Two things about the proposed amendments have particularly angered the media. One is the provision that in times of ‘national crisis’, which will include a terrorist attack, it will be necessary for the private TV channels to carry the (delayed) feed provided by a ‘nodal agency’—a government agency, more likely Doordarshan.

The second is the provision that allows district and sub-divisional magistrates and also police commissioners to pull up an erring channel, blocking its programme and even seizing transmission equipment.

There is every reason to be apprehensive about these two, particularly the last one. The district government officials of the ranks of DMs and SPs are often accused of autocratic and arbitrary behaviour. Their judgement of what constitutes the violation of the amended CNR Act may not be sound or it may well result from some ‘extraneous’ consideration.

In a free and democratic country like India any attempt to muzzle the press is bound to be opposed. It is something that also affects the reputation of the country, never mind the fact that Indian democracy is among the most chaotic and has more than its dues share of warts.

The constitutional guarantee of freedom of speech allows the press in the country to function freely. If relations between the government of the day and sections of the press have often been strained in the past it did not matter. The media as the watchdog of the society has little choice but to play some kind of an adversarial role vis-à-vis the government. The press remains a pillar of the society and a more lofty view is that it also remains a friend of the common man and the downtrodden.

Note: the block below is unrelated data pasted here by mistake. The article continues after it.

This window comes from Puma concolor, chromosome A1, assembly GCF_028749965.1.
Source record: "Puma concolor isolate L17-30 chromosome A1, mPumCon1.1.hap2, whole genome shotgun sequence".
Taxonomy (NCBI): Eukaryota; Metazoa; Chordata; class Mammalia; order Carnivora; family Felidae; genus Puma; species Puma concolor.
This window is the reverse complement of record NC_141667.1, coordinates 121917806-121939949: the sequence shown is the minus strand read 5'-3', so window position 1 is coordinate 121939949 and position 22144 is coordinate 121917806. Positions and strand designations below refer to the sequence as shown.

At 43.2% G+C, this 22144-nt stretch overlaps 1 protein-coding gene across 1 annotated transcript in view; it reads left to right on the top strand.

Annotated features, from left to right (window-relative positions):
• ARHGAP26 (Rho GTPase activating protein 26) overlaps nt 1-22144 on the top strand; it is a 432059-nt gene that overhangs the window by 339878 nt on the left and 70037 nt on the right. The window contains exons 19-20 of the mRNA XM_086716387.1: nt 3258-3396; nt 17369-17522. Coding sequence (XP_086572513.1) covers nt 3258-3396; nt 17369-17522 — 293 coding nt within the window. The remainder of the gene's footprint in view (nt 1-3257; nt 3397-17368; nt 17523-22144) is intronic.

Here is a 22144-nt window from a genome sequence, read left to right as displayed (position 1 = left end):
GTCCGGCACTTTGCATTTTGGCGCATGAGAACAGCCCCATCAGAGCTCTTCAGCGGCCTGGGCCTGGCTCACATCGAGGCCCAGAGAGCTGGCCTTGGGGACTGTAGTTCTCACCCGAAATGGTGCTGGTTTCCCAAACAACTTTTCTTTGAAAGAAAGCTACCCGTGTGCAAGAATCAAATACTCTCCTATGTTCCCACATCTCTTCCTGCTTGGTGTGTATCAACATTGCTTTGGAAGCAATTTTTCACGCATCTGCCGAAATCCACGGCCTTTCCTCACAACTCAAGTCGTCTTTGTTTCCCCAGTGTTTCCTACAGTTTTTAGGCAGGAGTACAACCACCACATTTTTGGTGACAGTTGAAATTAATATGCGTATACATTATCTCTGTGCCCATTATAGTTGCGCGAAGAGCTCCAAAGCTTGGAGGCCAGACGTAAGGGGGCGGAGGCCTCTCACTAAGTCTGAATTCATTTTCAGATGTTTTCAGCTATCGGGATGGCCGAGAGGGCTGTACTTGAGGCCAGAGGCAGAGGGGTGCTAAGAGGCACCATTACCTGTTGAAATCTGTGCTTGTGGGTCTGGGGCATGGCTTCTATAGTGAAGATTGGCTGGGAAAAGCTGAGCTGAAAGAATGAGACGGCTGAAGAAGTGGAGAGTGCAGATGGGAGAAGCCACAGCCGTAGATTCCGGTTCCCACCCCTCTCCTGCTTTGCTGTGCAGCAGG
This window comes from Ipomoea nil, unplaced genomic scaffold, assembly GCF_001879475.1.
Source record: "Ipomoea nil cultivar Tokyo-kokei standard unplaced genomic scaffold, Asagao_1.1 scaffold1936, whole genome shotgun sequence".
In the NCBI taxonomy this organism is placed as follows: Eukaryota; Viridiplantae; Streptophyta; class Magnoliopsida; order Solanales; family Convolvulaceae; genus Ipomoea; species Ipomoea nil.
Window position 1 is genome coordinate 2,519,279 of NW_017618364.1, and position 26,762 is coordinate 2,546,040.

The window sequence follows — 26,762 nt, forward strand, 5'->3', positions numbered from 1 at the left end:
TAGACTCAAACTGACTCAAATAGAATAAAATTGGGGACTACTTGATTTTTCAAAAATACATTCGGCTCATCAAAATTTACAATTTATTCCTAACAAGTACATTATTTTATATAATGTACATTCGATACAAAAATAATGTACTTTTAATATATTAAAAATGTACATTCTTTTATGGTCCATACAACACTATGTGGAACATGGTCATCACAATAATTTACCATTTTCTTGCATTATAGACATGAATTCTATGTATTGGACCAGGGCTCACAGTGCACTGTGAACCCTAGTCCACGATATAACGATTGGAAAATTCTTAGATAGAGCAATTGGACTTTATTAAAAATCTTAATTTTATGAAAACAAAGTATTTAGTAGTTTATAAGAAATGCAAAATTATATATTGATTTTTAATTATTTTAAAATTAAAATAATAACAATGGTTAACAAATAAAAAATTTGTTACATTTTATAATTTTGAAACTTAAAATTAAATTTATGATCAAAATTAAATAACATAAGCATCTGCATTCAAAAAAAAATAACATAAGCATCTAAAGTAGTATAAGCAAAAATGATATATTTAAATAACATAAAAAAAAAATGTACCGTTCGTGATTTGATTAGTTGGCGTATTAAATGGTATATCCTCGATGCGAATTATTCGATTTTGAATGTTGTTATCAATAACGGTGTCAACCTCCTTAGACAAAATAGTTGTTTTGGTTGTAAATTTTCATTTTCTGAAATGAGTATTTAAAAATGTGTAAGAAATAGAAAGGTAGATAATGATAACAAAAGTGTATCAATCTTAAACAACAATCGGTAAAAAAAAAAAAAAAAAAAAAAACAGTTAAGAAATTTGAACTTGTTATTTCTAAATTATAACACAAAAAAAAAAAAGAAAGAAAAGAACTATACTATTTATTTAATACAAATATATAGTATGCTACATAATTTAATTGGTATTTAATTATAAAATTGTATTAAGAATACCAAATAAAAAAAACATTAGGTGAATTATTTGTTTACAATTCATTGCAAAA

It is the following among the ordinary people that has given journalism more teeth and guts to take on the high and the mighty of the land. The public support was undoubtedly one of the factors that eventually prevented previous governments (notably in Bihar under Dr. Jagganth Mishra and Andhra Pradesh under NT Rama Rao) from bringing in any measure that would ‘subjugate’ the press and convert it into a public relations department of the sarkar.